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Useful material may also be found in topOgraphical works, and
the accounts of travellers in the more remote parts of these islands,
when journeys in this country were looked upon as serious under-
takings worthy of record. Earlier than these are the mediaval
surveys of the possessions of the great nobles and the religious
establishments, such as the Liber Henrici a’e Soliaco, A boati: Glaston
in the year 1189, and they also are of value.

Three great modern dictionaries, the English Dictionary on
Historical Principles published by the University of Oxford, the
Dictionary of A rc/zitectnre published by the Architectural Publication
Society, and Professor VVright’s Eng-[isle Dialect Dictionary, also
provide the student of old English building with rich material.

Mediaeval glossaries, such as the Promptorimn Par'zmlormn and
the Cat/zolicon A nglicum, and English glosses on Latin texts, such
as those published in the VVright-Wiilcker Vocabularies, are also
useful, as they give the early names of the parts of ordinary
buildings, and indicate the construction almost as much by their
omissions as by their inclusions; although the glossaries and
dictionaries are somewhat dull reading, they provide valuable

Technical books for the” workers in the building trades were first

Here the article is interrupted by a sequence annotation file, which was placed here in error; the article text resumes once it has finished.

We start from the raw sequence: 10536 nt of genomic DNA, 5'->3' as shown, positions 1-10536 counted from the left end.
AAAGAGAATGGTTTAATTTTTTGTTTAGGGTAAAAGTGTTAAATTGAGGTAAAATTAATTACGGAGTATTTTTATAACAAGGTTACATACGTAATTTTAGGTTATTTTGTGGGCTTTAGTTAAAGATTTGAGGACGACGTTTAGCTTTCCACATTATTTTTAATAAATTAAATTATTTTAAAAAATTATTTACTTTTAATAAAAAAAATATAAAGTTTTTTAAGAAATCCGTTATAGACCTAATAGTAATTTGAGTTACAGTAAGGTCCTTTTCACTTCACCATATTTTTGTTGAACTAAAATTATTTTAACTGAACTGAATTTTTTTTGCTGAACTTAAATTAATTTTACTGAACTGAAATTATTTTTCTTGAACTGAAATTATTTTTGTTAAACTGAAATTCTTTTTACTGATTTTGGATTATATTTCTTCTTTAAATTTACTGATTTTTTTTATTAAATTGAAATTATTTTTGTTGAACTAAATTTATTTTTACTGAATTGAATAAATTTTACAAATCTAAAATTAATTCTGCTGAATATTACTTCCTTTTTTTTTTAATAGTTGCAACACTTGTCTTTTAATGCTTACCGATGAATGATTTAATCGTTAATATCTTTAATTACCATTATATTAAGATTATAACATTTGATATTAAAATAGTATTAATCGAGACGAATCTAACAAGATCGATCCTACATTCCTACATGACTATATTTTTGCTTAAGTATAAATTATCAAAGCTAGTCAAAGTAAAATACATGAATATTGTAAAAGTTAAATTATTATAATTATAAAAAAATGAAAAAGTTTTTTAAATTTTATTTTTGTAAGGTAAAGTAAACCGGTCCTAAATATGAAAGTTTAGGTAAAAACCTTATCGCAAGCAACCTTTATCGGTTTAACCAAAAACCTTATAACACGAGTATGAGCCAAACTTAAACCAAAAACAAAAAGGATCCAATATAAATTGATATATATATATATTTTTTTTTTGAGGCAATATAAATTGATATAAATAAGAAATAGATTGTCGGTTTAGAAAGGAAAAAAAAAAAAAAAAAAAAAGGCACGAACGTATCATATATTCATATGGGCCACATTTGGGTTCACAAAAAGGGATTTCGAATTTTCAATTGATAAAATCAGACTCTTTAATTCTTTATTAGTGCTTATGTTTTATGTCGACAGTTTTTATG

produced in the seventeenth century; at first they supplemented
the traditional methods of oral instruction in the crafts and have
now almost supplanted them. As far as the writer knows, the first
technical series was published by Joseph Moxon, under the title
of Mec/zanick Exercises or T lze Doctrine of Handy l/Vor/es in the
year 1677, and it is frequently quoted in the following pages.
Some of his instructions are curiously modernl. HiS‘Exercises
included trades other than building, such as printing, and ran
through several editions. Since Moxon’s time the books on
building construction have been produced in ever-increasing

Secular buildings of small importance have received much more
attention in the Teutonic countries of the Continent than has been
given to them in these islands, and there is a very copious literature
on the subject, such as K. Rhamm’s Urzeitlicne Banernkofe and
his Alts/awiscke Wo/znzmg‘, Mejborg’s Gamle Dans/3e erm, and

1 Such as the warning that workmen, in hot weather, do not like to dip every brick
in a ‘pale’ of water, as they should, because it is troublesome and makes their fingers
sore, preferring to throw ‘pales’ of water on the wall after the bricks are laid.


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